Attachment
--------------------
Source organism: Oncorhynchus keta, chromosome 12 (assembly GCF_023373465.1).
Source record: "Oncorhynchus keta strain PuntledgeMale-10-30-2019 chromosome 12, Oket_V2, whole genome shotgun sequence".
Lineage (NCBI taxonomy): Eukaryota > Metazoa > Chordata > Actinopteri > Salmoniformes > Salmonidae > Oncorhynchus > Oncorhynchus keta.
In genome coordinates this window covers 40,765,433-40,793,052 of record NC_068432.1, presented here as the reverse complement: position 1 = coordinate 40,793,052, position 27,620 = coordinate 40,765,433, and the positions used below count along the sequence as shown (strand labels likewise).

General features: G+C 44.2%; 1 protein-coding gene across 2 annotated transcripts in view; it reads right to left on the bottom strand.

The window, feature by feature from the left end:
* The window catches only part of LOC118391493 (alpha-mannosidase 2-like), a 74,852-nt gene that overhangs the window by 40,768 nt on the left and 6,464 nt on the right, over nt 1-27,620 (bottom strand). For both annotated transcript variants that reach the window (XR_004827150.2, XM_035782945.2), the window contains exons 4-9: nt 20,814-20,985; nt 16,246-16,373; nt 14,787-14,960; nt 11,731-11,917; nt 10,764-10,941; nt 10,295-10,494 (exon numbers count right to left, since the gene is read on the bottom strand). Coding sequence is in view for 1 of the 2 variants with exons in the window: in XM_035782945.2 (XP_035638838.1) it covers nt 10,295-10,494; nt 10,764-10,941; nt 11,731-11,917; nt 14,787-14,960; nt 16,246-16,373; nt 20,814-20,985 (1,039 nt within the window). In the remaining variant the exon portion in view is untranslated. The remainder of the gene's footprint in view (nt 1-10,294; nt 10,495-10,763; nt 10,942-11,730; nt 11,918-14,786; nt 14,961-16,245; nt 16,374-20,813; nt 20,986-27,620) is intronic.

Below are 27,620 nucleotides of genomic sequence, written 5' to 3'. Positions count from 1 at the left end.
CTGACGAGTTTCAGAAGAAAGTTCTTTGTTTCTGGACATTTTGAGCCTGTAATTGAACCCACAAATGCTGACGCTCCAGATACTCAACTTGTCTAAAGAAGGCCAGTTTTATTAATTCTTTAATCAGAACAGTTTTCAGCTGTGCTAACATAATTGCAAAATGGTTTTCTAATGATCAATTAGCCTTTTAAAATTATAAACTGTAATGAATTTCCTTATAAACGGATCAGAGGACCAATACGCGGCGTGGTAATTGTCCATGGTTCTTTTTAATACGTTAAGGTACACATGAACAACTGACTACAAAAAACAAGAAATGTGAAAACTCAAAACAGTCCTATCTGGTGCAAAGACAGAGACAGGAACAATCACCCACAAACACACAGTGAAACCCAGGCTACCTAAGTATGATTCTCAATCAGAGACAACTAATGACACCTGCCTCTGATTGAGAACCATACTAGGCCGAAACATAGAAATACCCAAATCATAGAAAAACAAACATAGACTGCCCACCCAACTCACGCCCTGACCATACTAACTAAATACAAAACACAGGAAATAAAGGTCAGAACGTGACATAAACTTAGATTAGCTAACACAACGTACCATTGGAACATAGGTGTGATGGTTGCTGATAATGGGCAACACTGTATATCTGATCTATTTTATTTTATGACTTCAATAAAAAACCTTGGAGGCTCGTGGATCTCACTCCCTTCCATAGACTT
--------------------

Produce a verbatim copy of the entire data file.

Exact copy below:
Source organism: Oncorhynchus keta, chromosome 12 (assembly GCF_023373465.1).
Source record: "Oncorhynchus keta strain PuntledgeMale-10-30-2019 chromosome 12, Oket_V2, whole genome shotgun sequence".
Lineage (NCBI taxonomy): Eukaryota > Metazoa > Chordata > Actinopteri > Salmoniformes > Salmonidae > Oncorhynchus > Oncorhynchus keta.
In genome coordinates this window covers 40,765,433-40,793,052 of record NC_068432.1, presented here as the reverse complement: position 1 = coordinate 40,793,052, position 27,620 = coordinate 40,765,433, and the positions used below count along the sequence as shown (strand labels likewise).

General features: G+C 44.2%; 1 protein-coding gene across 2 annotated transcripts in view; it reads right to left on the bottom strand.

The window, feature by feature from the left end:
* The window catches only part of LOC118391493 (alpha-mannosidase 2-like), a 74,852-nt gene that overhangs the window by 40,768 nt on the left and 6,464 nt on the right, over nt 1-27,620 (bottom strand). For both annotated transcript variants that reach the window (XR_004827150.2, XM_035782945.2), the window contains exons 4-9: nt 20,814-20,985; nt 16,246-16,373; nt 14,787-14,960; nt 11,731-11,917; nt 10,764-10,941; nt 10,295-10,494 (exon numbers count right to left, since the gene is read on the bottom strand). Coding sequence is in view for 1 of the 2 variants with exons in the window: in XM_035782945.2 (XP_035638838.1) it covers nt 10,295-10,494; nt 10,764-10,941; nt 11,731-11,917; nt 14,787-14,960; nt 16,246-16,373; nt 20,814-20,985 (1,039 nt within the window). In the remaining variant the exon portion in view is untranslated. The remainder of the gene's footprint in view (nt 1-10,294; nt 10,495-10,763; nt 10,942-11,730; nt 11,918-14,786; nt 14,961-16,245; nt 16,374-20,813; nt 20,986-27,620) is intronic.

Below are 27,620 nucleotides of genomic sequence, written 5' to 3'. Positions count from 1 at the left end.
CTGACGAGTTTCAGAAGAAAGTTCTTTGTTTCTGGACATTTTGAGCCTGTAATTGAACCCACAAATGCTGACGCTCCAGATACTCAACTTGTCTAAAGAAGGCCAGTTTTATTAATTCTTTAATCAGAACAGTTTTCAGCTGTGCTAACATAATTGCAAAATGGTTTTCTAATGATCAATTAGCCTTTTAAAATTATAAACTGTAATGAATTTCCTTATAAACGGATCAGAGGACCAATACGCGGCGTGGTAATTGTCCATGGTTCTTTTTAATACGTTAAGGTACACATGAACAACTGACTACAAAAAACAAGAAATGTGAAAACTCAAAACAGTCCTATCTGGTGCAAAGACAGAGACAGGAACAATCACCCACAAACACACAGTGAAACCCAGGCTACCTAAGTATGATTCTCAATCAGAGACAACTAATGACACCTGCCTCTGATTGAGAACCATACTAGGCCGAAACATAGAAATACCCAAATCATAGAAAAACAAACATAGACTGCCCACCCAACTCACGCCCTGACCATACTAACTAAATACAAAACACAGGAAATAAAGGTCAGAACGTGACATAAACTTAGATTAGCTAACACAACGTACCATTGGAACATAGGTGTGATGGTTGCTGATAATGGGCAACACTGTATATCTGATCTATTTTATTTTATGACTTCAATAAAAAACCTTGGAGGCTCGTGGATCTCACTCCCTTCCATAGACTT